On March 16, 1988, police were searching Dade County, Florida area for a missing juvenile.A police officer noticed a blue tarp on the ground.Under it was the remains of a female, later identified through dental records as Robyn Novick.She was naked, with a silver belt around her neck and a lace cloth around her left ankle.An autopsy discovered that she had been strangled and stabbed through the heart and lung.All were fatal injuries.

Upon investigation, police discovered that on Friday, March 11, 1988, a girl wearing a black dress with a silver belt was seen at a local bar around 8 pm.She was driving a yellow Corvette and had a male passenger.A night manager identified Robyn as the female and Marshall Gore as the passenger.Both were identified through a photo lineup.

Between 10 and 11 pm, a yellow Corvette was seen parked on the street in front of a house where Gore was staying with friends.The house was “within a few hundred feet” of where Robyn’s body was found.Another resident of the house acknowledged seeing the yellow Corvette around 2 am.Gore then left the house and returned a short time later, saying he had been in a car accident.Keys to the yellow Corvette were later found in the house.Gore then sought shelter at a different friend’s house, saying the police were looking for him and that he had been involved in a car accident while driving a yellow Corvette.

Police were called to the scene of a car crash involving a yellow Corvette.The occupants were missing when the police arrived.The vehicle bore the vanity tag “Robyn N,” and inside the vehicle was a gold cigarette case with the initials RGN, various credit cards and a Florida’s driver license.The credit cards and the driver’s license both bore the name Robyn G. Novick.

Gore was arrested on March 17, 1988, in Paducah, Kentucky, driving the stolen vehicle of Tina Coralis, a woman who had survived an attempted murder by Gore.Tina’s case and Robyn’s case shared many similarities.Gore denied murdering Robyn, claiming he did not know her.He also claims he was not responsible for Tina’s injuries as they occurred when she jumped out of a moving car.Gore was convicted and the jury recommended the death penalty by a vote of 12 to 0.

During Gore’s trial, evidence was presented linking him to the murder of Susan Roark.He was later convicted for her murder and received a second death penalty.Susan and Robyn’s murders shared many similarities, along with his attempted murder of Tina Coralis.All three were stabbed and choked before being abandoned.Gore was also known to have been in possession of all three victims’ cars, after the victims went missing.

In addition to two death sentences, Gore has received seven life sentences for kidnappings, sexual batteries with a weapon or force, and robbery with a gun or deadly weapon.Gore has also received 110 years for various attempted murder, rape, and theft convictions.

murderpedia opinion’s source

Supreme Court of Florida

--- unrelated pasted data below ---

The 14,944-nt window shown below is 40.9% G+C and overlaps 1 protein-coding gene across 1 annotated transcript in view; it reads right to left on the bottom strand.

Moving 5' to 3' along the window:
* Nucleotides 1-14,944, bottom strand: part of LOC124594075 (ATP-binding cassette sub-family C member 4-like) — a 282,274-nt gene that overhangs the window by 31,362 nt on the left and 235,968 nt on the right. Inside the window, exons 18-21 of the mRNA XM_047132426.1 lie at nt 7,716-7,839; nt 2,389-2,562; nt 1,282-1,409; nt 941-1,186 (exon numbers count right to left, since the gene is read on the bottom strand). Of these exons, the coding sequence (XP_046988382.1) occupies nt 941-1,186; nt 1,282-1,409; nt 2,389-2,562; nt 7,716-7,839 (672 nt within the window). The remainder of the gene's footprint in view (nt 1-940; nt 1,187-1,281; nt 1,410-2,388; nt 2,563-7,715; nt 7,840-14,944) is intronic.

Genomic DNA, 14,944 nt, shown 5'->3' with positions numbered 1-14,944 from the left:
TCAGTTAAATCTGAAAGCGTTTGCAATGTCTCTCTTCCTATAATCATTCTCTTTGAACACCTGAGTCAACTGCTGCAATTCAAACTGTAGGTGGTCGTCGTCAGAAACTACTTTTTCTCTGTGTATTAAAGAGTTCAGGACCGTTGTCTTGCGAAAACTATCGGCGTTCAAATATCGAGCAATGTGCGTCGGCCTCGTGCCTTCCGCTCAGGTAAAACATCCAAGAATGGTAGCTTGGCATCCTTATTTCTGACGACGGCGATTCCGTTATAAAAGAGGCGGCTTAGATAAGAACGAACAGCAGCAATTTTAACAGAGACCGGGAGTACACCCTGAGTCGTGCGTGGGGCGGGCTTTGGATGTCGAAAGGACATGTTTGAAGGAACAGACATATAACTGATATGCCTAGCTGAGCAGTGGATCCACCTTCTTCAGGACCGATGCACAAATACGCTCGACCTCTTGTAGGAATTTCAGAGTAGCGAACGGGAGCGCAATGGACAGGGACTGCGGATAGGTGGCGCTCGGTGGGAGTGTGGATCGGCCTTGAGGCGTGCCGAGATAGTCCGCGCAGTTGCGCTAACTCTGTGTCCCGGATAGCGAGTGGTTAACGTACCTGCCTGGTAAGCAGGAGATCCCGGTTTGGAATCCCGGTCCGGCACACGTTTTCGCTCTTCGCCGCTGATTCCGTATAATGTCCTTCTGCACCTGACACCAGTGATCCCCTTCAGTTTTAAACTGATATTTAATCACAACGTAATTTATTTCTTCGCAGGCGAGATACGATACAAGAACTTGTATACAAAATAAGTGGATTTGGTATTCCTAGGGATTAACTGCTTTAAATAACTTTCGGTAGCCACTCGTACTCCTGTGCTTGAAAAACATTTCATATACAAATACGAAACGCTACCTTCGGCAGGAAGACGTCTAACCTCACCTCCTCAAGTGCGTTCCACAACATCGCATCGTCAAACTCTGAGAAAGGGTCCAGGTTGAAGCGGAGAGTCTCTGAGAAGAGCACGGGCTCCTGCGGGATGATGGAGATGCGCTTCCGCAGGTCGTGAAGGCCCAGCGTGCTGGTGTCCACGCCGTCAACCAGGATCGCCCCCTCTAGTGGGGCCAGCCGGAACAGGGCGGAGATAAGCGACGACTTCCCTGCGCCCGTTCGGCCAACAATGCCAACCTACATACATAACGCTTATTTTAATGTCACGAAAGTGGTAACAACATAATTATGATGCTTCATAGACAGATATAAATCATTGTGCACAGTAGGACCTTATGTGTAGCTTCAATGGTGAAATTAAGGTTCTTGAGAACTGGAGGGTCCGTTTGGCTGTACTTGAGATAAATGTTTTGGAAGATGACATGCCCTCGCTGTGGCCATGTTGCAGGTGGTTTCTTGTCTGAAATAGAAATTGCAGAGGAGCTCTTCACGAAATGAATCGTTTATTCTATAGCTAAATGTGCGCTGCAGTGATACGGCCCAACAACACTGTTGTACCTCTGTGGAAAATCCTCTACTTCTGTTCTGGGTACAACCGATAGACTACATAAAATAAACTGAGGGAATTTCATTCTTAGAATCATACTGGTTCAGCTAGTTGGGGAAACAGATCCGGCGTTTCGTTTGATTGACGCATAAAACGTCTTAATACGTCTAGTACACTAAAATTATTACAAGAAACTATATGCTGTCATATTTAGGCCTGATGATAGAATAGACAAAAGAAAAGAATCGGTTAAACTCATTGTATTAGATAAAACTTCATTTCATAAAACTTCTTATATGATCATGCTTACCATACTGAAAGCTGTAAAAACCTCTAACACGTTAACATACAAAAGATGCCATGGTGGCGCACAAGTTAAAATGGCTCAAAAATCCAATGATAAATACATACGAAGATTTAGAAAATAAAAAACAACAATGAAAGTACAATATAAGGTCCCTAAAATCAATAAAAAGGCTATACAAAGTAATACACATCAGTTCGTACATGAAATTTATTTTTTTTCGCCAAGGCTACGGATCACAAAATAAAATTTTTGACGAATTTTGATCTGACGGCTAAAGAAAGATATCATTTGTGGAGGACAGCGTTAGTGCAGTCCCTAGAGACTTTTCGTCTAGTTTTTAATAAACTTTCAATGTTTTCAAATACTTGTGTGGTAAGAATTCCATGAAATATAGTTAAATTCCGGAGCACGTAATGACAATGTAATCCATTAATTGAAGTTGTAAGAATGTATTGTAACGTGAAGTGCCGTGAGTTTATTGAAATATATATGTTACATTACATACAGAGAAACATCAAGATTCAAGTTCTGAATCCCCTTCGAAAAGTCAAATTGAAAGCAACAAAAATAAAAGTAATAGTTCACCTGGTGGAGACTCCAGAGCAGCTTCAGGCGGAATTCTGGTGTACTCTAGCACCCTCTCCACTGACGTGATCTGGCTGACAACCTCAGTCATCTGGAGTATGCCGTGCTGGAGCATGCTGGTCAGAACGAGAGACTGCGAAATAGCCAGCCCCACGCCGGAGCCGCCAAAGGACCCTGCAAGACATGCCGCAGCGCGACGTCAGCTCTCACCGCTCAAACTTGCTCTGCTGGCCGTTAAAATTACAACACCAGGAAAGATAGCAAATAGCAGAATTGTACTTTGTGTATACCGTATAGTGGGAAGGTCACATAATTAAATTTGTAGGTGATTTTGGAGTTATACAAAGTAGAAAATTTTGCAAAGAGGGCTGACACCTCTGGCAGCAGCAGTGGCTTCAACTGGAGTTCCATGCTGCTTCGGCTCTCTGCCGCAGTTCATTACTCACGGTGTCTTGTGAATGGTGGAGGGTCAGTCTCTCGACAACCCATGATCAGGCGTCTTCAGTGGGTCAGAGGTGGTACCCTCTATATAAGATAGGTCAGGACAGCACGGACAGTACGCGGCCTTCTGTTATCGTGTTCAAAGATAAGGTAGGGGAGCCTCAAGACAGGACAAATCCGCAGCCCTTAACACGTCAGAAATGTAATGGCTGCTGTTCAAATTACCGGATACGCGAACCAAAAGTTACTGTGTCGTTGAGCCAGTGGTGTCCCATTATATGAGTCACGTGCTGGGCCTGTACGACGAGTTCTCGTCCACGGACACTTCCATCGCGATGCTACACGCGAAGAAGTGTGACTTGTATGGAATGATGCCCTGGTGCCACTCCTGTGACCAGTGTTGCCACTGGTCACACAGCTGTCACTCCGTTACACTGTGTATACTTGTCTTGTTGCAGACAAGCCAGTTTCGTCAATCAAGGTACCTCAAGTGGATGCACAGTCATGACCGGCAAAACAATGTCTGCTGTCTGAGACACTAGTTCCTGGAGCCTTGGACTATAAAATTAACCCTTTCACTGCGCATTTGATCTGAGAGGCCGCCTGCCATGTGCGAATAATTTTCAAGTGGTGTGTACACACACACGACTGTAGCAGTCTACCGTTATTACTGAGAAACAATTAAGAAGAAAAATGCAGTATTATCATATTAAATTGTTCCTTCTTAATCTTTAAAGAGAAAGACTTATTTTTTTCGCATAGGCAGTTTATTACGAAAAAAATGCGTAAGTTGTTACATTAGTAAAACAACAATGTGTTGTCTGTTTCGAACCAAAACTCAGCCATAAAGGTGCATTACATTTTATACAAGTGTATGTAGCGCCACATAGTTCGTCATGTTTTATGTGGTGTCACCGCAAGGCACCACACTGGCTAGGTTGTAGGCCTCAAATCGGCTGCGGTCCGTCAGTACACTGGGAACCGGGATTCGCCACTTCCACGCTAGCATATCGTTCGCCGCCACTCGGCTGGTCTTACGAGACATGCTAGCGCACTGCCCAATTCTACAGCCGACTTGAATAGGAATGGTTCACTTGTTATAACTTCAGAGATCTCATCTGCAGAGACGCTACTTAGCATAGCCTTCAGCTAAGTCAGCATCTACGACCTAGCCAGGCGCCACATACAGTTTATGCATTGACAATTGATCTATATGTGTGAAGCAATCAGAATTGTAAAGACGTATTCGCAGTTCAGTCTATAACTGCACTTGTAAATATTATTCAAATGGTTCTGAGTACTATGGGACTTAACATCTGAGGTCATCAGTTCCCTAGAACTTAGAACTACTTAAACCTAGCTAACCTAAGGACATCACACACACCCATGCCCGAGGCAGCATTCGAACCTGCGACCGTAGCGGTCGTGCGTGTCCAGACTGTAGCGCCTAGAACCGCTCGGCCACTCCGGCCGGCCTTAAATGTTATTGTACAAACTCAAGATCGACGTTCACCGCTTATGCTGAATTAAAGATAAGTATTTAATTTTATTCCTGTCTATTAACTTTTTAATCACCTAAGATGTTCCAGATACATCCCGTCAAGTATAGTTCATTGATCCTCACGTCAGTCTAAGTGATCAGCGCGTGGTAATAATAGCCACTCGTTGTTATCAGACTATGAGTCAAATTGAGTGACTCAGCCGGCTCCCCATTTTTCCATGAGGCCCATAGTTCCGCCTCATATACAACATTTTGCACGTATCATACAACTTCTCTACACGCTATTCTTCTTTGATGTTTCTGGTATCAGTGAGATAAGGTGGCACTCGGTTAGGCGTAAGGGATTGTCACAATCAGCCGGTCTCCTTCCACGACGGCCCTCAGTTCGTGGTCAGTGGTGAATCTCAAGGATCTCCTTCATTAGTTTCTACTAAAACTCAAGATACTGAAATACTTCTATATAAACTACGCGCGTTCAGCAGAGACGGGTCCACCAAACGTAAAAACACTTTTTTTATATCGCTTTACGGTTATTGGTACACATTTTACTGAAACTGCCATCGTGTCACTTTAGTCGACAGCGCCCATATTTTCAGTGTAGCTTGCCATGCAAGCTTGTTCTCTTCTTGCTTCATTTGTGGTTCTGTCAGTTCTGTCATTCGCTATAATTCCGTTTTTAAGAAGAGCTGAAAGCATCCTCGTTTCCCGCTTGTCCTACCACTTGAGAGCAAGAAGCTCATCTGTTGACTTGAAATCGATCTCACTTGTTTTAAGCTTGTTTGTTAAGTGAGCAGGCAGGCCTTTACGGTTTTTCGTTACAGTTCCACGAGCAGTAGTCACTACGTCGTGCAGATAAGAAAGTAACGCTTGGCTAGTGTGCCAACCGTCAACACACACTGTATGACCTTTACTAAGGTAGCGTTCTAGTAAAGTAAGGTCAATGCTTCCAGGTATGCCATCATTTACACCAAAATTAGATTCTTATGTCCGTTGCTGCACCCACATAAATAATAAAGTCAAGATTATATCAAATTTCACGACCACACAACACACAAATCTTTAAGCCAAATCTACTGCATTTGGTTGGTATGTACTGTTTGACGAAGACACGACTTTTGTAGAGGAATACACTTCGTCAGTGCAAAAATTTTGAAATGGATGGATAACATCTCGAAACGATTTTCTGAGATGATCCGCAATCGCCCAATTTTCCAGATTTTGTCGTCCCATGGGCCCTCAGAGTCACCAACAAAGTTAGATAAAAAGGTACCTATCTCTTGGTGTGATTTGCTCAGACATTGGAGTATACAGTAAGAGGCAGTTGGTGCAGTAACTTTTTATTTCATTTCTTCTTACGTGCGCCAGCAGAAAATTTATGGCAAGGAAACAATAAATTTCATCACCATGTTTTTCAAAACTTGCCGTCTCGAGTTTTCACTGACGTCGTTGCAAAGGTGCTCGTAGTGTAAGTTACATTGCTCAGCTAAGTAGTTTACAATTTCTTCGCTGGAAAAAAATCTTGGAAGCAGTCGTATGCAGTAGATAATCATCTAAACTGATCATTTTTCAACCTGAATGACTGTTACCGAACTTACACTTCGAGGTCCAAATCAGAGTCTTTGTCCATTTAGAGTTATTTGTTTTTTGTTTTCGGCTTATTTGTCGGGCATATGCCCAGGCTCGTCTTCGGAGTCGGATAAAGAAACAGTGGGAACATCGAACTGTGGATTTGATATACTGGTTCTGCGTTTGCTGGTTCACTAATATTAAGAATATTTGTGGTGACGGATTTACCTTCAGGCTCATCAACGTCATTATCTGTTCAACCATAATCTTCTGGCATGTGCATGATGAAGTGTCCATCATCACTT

opinion 75955 opinion 86249
opinion SC96127 opinion SC01-1524
opinion 05-1848

Book :‘Injustice System’ uncovers doubt in death row conviction


‘Injustice System’ uncovers doubt in death row conviction photo MOst books built around convictions of innocent defendants end with exoneration. In “The Injustice System,” the alleged innocent is still locked in a prison cell and might never emerge. Any well researched book about a suspected wrongful conviction is by definition shot through with dramatic tension; after all, if the wrong person is serving prison time, the actual murderer or rapist or robber might be at large, continuing to commit horrific crimes. The tension within the pages of “The Injustice System” is relentless.

Author Clive Stafford Smith is a former Atlanta lawyer (now based alternately in New Orleans and his native England) who earned a law degree in the United States so he could work on putting an end to the death penalty in the long run and save individual inmates from execution in the short run.

Driven more by principle than a won-loss record in court or a hefty salary, Stafford Smith is an unconventional professional who dives into high-stakes cases. His previous book, “Eight O’Clock Ferry to the Windward Side,” chronicles his experience representing prisoners at the U.S. prison at Guantanamo Bay, where alleged terrorists are detained without the usual safeguards that protect individuals from wrongful incarceration.

When he first met Krishna “Kris” Maharaj, the primary subject of “The Injustice System,” Stafford Smith was affiliated with the Southern Center for Human Rights in Atlanta and representing prisoners in capital cases. At the request of British diplomatic officials, he took on Maharaj’s case.

Police arrested Maharaj, a Trinidad businessman of Indian heritage, in 1986 for allegedly murdering former business partner Derrick Moo Young and the partner’s son, Duane. The double murder occurred inside the DuPont Plaza hotel in downtown Miami. Maharaj proclaimed his innocence and said he could prove it if given the opportunity. But police, prosecutors and jurors did not believe him. Sentenced to death, Maharaj was jailed in Florida State Prison. Maharaj hoped to find competent legal representation to handle a final appeal, most of his appellate routes already having been exhausted before Stafford Smith learned about the case.

Based on his own investigation, Stafford Smith alleges evidence was cooked by an overzealous homicide detective; prosecutors bent the principles of justice they are sworn to uphold; forensic examiners provided biased readings of evidence; witnesses committed perjury; a trial judge was less than devoted to evenhandedness; and appellate justices dismissed powerful new evidence suggesting Maharaj’s innocence.

Most upsetting of all to an avid defense lawyer such as Stafford Smith, he claims the defense lawyer hired by Maharaj for the trial was grossly incompetent. In truth, Stafford Smith worried the defense lawyer lost the trial intentionally because of threats aimed at his family by South American drug dealers, whom Stafford Smith suspected was involved in the murders.

As in so many alleged wrongful conviction cases — and in so many documented exonerations — it is puzzling to calculate how a dozen jurors all failed to find “reasonable doubt.” Stafford Smith wants to believe he can find a way to prove Maharaj’s innocence. The reality is, however, that Stafford Smith will likely go to his own death without winning freedom for his client. That knowledge is especially painful to Stafford Smith, because he believes his independent investigation has identified the actual killer of Moo Young and his son.